SECTION 3.- Some language aids.

There is some vocabulary we need to be familar with, before going over the lesson.

Your first task is then to look up 40 words or concepts.

You will work in groups of 4 people so that each student has only 10 words to look up. Then, all can take advantage of the result of the searching at any time along the lesson.

Once you finish, you should make a list of the 40 words with a summarized meaning that can help you at any moment.

(I copy the list here below so that you can click on the words and easily find the meaning in the dictionaries open in the right side of the screen. Some advisable dictionaries for you are IATE / Word Reference / Cambridge Dictrionary, but you may explore any others).

I also strongly suggest the use of this one: Lexipedia. You will find there interesting views of the words and its synonims and anthonyms.


These are the 40 words:

1.- Profit

2.- Benefit

3.- Statement

4.- Asset

5.- Liability

6.- Own/to own

7.- Owe/to owe

8.- Earn/earning

9.- Spend

10.- Expense

11.- Income

12.- Revenue

13.- Tax/taxes

14.- Loss

15.- Equity

16.- Firm

17.- Shareholder/Stakeholder

18.- Customer

19.- Purchase

20.- Rate

21.- Lend

22.- Borrow

23.- Account

24.- Worth

25.- Goods

26.- Increase

27.- Reduce

28.- Trust

29.- Management

30.- Loan

31.- Current

32.- Long term/short term

33.- Bottom line

34.- Solvency

35.- Liquidity

36.- Bankrupcy

37.- Take on

38.- Take out

39.- Supplier

40.- Creditor


Before you go to the Presentation and the 3 videos, let us make here a summarized overview.

There are three relevant informations to diagnose the business health. 

Companies are obliged to register and reflect those three informations in three specific documents. These documents are called "statements" because they "affirm" something.

1.- Cash flow statement. In other words, how much money comes in and comes out, how much is available, at hand, to pay off your debts and obligations, at a given moment. Here, when we say "money" we mean hard money, money in hand, touchable money in the form of banknotes and coins at our disposal, not just mere expectations or credits.

2.- Profit & Loss statement. This document expresses how does the business "go on" or how does it "work" or "function". That expresses the ability to generate or produce "profits". If we think of the business as a "machine", we say the business works well when it produces more "energy" -for us "profits"- than the "power" it spends -for us expenses or liabilities-. When the business works like that, then it is able to grow and has a bright future. But if the business spends more power -liabilities- than the energy -profits- it produces, then the business is in fact dying, and that situation may turn into a "bankruptcy". This approach is more focused on the "performance", the "efficiency".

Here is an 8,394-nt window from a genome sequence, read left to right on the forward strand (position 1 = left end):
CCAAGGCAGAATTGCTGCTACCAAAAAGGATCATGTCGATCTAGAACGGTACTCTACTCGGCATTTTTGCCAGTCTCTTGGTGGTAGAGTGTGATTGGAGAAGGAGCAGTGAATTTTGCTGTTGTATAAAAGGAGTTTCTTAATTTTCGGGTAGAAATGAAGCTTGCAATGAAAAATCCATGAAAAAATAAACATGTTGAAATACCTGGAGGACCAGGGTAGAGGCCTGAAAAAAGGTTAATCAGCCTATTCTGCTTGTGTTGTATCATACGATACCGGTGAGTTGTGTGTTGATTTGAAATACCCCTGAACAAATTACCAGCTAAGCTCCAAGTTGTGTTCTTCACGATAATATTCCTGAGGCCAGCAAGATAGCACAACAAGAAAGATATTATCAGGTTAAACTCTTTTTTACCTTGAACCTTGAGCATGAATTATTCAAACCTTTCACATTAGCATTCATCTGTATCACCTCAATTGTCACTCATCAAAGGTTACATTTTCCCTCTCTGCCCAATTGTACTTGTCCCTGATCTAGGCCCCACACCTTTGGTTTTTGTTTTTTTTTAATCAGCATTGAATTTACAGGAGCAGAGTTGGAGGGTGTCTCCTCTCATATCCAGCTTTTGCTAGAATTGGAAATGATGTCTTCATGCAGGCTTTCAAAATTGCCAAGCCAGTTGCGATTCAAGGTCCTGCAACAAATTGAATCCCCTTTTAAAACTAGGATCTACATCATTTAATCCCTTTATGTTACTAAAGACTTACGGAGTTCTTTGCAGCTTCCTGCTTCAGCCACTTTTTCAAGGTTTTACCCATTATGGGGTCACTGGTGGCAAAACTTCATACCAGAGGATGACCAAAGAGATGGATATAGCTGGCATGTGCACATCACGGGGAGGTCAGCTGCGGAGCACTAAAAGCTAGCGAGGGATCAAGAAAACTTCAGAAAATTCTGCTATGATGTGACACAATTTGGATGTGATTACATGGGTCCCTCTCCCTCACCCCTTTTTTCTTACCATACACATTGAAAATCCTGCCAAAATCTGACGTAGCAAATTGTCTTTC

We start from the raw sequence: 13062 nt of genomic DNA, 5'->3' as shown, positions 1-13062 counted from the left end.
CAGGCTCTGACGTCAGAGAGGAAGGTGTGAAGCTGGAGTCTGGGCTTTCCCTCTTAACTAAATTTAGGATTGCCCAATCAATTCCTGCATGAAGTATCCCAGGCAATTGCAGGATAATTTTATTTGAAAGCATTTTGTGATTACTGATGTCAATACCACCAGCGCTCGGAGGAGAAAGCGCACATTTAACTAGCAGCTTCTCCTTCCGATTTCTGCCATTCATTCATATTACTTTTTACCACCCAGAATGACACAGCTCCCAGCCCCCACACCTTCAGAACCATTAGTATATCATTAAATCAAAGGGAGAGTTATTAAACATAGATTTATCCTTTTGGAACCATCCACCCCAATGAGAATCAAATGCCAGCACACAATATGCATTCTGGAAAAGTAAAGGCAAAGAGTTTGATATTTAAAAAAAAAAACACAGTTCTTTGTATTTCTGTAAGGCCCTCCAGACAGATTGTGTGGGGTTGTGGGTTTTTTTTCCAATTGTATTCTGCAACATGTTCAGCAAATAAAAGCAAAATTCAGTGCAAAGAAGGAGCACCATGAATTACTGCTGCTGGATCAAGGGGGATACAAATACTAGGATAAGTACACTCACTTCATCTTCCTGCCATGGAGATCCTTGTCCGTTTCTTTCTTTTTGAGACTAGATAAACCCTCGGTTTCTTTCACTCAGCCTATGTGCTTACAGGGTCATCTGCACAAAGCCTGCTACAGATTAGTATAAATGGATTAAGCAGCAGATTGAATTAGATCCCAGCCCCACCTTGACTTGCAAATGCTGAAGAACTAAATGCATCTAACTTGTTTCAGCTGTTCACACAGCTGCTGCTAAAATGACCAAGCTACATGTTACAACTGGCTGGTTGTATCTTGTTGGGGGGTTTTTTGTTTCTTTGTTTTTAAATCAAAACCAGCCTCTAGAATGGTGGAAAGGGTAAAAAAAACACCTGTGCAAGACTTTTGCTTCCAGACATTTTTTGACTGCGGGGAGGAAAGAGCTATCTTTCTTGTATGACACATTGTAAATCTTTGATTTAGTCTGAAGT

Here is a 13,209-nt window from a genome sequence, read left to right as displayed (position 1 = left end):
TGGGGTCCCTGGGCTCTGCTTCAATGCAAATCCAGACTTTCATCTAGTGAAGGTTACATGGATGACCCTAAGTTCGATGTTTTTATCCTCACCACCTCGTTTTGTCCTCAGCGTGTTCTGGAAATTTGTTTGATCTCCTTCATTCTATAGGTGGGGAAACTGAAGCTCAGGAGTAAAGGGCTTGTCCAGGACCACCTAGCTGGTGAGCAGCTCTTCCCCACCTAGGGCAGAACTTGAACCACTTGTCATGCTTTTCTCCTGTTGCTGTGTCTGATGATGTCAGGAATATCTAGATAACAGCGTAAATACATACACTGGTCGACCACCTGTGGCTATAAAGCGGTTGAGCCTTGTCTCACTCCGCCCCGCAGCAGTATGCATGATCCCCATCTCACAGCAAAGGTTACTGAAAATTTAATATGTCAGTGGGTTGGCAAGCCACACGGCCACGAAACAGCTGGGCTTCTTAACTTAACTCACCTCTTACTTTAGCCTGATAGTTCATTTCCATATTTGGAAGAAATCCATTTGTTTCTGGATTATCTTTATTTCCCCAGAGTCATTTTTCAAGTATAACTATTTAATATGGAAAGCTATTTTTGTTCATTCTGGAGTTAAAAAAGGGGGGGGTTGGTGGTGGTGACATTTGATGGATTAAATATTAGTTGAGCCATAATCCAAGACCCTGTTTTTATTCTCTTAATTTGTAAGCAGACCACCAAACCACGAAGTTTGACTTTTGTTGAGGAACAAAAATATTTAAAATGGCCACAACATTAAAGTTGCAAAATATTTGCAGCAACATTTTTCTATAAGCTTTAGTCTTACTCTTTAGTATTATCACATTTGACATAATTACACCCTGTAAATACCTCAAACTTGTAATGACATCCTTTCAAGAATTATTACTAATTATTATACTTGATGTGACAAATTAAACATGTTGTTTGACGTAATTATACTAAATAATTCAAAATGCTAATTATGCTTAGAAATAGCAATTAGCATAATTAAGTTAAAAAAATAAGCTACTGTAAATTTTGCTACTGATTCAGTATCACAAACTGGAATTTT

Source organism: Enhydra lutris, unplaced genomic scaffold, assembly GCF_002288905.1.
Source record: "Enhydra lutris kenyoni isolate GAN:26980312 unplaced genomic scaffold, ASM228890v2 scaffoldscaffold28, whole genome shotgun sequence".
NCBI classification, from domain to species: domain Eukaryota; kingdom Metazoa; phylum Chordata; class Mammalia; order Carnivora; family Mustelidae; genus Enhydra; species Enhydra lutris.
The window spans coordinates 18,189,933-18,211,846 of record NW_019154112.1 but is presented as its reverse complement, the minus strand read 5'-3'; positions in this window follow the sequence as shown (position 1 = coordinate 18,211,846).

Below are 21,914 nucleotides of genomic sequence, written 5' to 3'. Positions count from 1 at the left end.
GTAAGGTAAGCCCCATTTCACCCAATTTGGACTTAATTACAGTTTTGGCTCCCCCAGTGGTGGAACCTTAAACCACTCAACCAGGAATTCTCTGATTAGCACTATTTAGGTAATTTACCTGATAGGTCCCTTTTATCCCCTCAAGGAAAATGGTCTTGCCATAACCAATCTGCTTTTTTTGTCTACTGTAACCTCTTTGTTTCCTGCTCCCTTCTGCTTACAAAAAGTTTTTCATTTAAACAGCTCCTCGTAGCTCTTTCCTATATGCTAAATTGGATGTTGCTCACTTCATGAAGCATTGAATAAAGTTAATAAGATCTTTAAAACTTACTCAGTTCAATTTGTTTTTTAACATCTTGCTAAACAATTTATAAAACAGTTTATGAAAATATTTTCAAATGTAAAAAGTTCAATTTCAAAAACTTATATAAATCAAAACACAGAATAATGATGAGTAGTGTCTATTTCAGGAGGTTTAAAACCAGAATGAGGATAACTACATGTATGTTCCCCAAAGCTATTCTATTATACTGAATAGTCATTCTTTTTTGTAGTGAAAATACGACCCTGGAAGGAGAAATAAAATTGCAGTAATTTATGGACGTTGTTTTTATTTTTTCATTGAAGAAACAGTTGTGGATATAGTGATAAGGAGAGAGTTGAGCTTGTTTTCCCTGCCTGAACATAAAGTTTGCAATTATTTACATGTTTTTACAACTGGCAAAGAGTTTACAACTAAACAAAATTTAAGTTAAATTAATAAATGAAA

We can also think of the busines as a "patient". A healthy person -for us a patient- has a lot of strength to do many activities, walk or even run if he likes it. That is because the amount of nutrition and rest that he gains everyday is well enough to develop all his activities. He is always producing more energy than that he spends doing his activities. His strenght exceeds always the energy he spends. So we say he is healthy. On the contrary, when something is going wrong, he cannot do his normal activities. He suffers an illness. Because his body is not doing well, he cannot recover the energy he spends. In that situation, every time he tries to spend his energies working, walking or running, he losses the more and more strenght, becoming weaker and weaker. He could even die.

3.- Balance sheet statement. Like with a weight balance or scales, this document represents or shows "at a glance" the balance between the size or weight of the two main magnitudes we have been (somehow) considering: The Assets -incomes, earnings, or positive valuable aspects- and the Liabilities -debts, expenses or obligations- of the business at a given moment. The view and comparison of both Assets and Liabilities gives us a very clear idea of what is worth the business, and help us to take decisions for the future. 


Now you can go to the link given in label n.2 to see the presentation "Business diagnose in 3 steps".

Once you have had a look on this presentation, you can go to Section 6.



Now you will have to follow in a sequence the labels n. 3, 4 and 5. Before clicking on each label, please notice you must follow the STEPS shown below: 1st-2nd-3rd.

The three links will send you onto a financial web page, "Investopedia". When you click the link the page will be open in a new window.

In each link you will see, on your left, a brief text with an explanation of the concept and, on your right, a video. You may want to have a look on the written explanations -very good idea- before clicking on the video.

So, first you should go and read the written explanation on investopedia. When you have done it, you can go on Section 7 for the videos.

Follow these STEPS:

1st.- Open WORDLINK:  To do so, open a new window in your browser, and write this direction in the navigation bar:

2nd.- Come back here to Clilstore, click on each of the labels number 3, 4, and 5 below, copy the url from the navigation bar and paste it in WORDLINK, in the correct field (inside that field you will see "type or copy the web page address (url) to here").

3rd.- Then you can navigate the page inside Wordlink, to be able to consult the dictionaries.


Now you can go again to the page "investopedia" using the labels 3, 4 and 5 below, and see the videos.

SECTION 8.- Your turn to practice a bit.

Now go to the label n. 6 and try to put each economic movent in the correct "side" of the statements